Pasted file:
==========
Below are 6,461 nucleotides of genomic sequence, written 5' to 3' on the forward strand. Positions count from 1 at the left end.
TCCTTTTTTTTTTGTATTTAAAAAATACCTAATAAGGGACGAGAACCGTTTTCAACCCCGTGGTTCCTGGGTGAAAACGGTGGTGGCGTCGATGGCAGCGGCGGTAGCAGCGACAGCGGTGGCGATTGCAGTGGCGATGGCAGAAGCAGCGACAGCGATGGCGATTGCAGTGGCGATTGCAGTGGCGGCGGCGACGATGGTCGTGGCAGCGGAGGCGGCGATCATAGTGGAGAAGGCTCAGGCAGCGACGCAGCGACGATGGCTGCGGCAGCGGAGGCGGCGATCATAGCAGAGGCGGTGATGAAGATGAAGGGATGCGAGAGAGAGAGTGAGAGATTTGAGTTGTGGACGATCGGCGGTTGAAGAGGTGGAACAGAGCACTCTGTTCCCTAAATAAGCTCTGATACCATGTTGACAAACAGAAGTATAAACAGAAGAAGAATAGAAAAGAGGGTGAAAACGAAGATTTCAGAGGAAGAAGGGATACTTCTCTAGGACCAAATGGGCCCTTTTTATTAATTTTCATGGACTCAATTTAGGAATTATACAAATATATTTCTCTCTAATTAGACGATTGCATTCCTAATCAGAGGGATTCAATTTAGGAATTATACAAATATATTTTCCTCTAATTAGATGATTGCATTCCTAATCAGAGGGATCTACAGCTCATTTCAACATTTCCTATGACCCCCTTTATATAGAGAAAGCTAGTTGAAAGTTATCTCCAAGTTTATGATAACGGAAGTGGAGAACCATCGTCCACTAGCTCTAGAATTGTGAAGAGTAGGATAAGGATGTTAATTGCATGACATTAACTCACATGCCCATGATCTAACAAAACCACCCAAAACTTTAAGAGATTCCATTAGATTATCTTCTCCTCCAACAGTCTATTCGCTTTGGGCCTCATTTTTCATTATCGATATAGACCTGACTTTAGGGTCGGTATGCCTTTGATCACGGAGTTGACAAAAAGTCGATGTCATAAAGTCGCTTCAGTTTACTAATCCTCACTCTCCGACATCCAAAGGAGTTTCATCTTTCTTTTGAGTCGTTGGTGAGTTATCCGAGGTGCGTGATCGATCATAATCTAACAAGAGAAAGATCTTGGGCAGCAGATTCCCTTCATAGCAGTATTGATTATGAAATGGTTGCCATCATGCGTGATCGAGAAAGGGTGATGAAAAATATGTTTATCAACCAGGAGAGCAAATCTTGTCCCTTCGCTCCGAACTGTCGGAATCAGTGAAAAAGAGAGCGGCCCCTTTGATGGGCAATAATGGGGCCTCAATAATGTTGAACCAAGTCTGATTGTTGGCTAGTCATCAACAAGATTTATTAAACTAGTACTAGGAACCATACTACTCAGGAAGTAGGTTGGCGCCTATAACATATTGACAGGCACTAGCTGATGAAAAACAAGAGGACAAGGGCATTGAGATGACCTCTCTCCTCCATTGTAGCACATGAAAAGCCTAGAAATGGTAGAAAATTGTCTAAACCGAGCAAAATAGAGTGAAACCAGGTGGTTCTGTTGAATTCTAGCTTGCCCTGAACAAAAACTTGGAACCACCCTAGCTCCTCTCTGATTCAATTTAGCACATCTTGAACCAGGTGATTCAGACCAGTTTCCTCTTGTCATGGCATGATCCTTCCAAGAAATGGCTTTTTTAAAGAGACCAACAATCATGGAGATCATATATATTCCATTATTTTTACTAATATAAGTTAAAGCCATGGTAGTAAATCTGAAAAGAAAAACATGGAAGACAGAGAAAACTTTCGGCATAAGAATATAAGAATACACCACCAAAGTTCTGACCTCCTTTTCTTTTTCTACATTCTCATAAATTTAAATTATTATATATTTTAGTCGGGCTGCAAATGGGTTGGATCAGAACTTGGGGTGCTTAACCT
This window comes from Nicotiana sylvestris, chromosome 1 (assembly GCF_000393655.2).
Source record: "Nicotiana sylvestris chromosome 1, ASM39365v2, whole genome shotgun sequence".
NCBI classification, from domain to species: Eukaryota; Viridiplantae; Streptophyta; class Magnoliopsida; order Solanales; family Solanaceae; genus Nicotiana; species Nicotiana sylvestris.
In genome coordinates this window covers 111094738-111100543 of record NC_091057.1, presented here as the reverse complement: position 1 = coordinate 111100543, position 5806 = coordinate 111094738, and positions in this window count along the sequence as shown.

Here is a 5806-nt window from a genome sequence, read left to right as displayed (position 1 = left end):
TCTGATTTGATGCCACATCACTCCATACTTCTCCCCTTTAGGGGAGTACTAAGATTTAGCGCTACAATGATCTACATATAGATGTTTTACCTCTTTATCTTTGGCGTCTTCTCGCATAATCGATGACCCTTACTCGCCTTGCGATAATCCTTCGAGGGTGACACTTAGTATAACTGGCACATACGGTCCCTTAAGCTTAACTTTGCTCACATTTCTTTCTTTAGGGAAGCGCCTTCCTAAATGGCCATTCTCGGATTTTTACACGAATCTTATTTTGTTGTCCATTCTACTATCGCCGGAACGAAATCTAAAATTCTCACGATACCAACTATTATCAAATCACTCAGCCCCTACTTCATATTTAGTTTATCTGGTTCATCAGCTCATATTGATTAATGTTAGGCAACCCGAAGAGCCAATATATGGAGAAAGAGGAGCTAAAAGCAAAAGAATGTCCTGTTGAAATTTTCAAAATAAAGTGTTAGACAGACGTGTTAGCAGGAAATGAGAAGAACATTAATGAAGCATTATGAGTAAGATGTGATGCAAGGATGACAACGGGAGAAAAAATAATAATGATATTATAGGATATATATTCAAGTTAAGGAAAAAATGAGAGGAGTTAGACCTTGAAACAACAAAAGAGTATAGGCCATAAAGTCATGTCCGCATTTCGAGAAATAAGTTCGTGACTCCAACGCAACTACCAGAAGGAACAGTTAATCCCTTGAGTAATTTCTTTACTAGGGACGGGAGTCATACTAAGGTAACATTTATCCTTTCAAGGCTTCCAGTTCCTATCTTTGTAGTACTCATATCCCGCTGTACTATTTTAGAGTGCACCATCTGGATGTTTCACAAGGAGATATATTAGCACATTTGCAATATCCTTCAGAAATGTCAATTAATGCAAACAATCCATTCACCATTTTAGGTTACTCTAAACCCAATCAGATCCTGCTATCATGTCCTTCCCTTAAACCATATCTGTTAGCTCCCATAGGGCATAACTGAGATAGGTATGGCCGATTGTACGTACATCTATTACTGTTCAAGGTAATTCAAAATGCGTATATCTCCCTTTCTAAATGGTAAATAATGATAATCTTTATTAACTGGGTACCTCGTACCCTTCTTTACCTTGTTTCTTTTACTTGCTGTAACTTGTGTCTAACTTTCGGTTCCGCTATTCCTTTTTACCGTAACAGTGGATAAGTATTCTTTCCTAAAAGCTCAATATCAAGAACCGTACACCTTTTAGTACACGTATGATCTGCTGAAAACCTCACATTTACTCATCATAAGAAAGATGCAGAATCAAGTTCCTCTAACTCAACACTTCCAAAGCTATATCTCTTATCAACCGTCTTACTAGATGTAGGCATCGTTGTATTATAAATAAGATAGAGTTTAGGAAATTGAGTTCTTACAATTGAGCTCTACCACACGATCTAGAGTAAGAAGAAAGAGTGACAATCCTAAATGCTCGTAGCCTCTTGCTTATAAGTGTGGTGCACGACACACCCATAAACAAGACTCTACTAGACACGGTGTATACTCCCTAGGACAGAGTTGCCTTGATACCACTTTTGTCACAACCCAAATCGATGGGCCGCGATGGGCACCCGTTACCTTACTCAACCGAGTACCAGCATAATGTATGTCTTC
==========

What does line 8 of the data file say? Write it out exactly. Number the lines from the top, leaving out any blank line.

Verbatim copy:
TCTGATTTGATGCCACATCACTCCATACTTCTCCCCTTTAGGGGAGTACTAAGATTTAGCGCTACAATGATCTACATATAGATGTTTTACCTCTTTATCTTTGGCGTCTTCTCGCATAATCGATGACCCTTACTCGCCTTGCGATAATCCTTCGAGGGTGACACTTAGTATAACTGGCACATACGGTCCCTTAAGCTTAACTTTGCTCACATTTCTTTCTTTAGGGAAGCGCCTTCCTAAATGGCCATTCTCGGATTTTTACACGAATCTTATTTTGTTGTCCATTCTACTATCGCCGGAACGAAATCTAAAATTCTCACGATACCAACTATTATCAAATCACTCAGCCCCTACTTCATATTTAGTTTATCTGGTTCATCAGCTCATATTGATTAATGTTAGGCAACCCGAAGAGCCAATATATGGAGAAAGAGGAGCTAAAAGCAAAAGAATGTCCTGTTGAAATTTTCAAAATAAAGTGTTAGACAGACGTGTTAGCAGGAAATGAGAAGAACATTAATGAAGCATTATGAGTAAGATGTGATGCAAGGATGACAACGGGAGAAAAAATAATAATGATATTATAGGATATATATTCAAGTTAAGGAAAAAATGAGAGGAGTTAGACCTTGAAACAACAAAAGAGTATAGGCCATAAAGTCATGTCCGCATTTCGAGAAATAAGTTCGTGACTCCAACGCAACTACCAGAAGGAACAGTTAATCCCTTGAGTAATTTCTTTACTAGGGACGGGAGTCATACTAAGGTAACATTTATCCTTTCAAGGCTTCCAGTTCCTATCTTTGTAGTACTCATATCCCGCTGTACTATTTTAGAGTGCACCATCTGGATGTTTCACAAGGAGATATATTAGCACATTTGCAATATCCTTCAGAAATGTCAATTAATGCAAACAATCCATTCACCATTTTAGGTTACTCTAAACCCAATCAGATCCTGCTATCATGTCCTTCCCTTAAACCATATCTGTTAGCTCCCATAGGGCATAACTGAGATAGGTATGGCCGATTGTACGTACATCTATTACTGTTCAAGGTAATTCAAAATGCGTATATCTCCCTTTCTAAATGGTAAATAATGATAATCTTTATTAACTGGGTACCTCGTACCCTTCTTTACCTTGTTTCTTTTACTTGCTGTAACTTGTGTCTAACTTTCGGTTCCGCTATTCCTTTTTACCGTAACAGTGGATAAGTATTCTTTCCTAAAAGCTCAATATCAAGAACCGTACACCTTTTAGTACACGTATGATCTGCTGAAAACCTCACATTTACTCATCATAAGAAAGATGCAGAATCAAGTTCCTCTAACTCAACACTTCCAAAGCTATATCTCTTATCAACCGTCTTACTAGATGTAGGCATCGTTGTATTATAAATAAGATAGAGTTTAGGAAATTGAGTTCTTACAATTGAGCTCTACCACACGATCTAGAGTAAGAAGAAAGAGTGACAATCCTAAATGCTCGTAGCCTCTTGCTTATAAGTGTGGTGCACGACACACCCATAAACAAGACTCTACTAGACACGGTGTATACTCCCTAGGACAGAGTTGCCTTGATACCACTTTTGTCACAACCCAAATCGATGGGCCGCGATGGGCACCCGTTACCTTACTCAACCGAGTACCAGCATAATGTATGTCTTC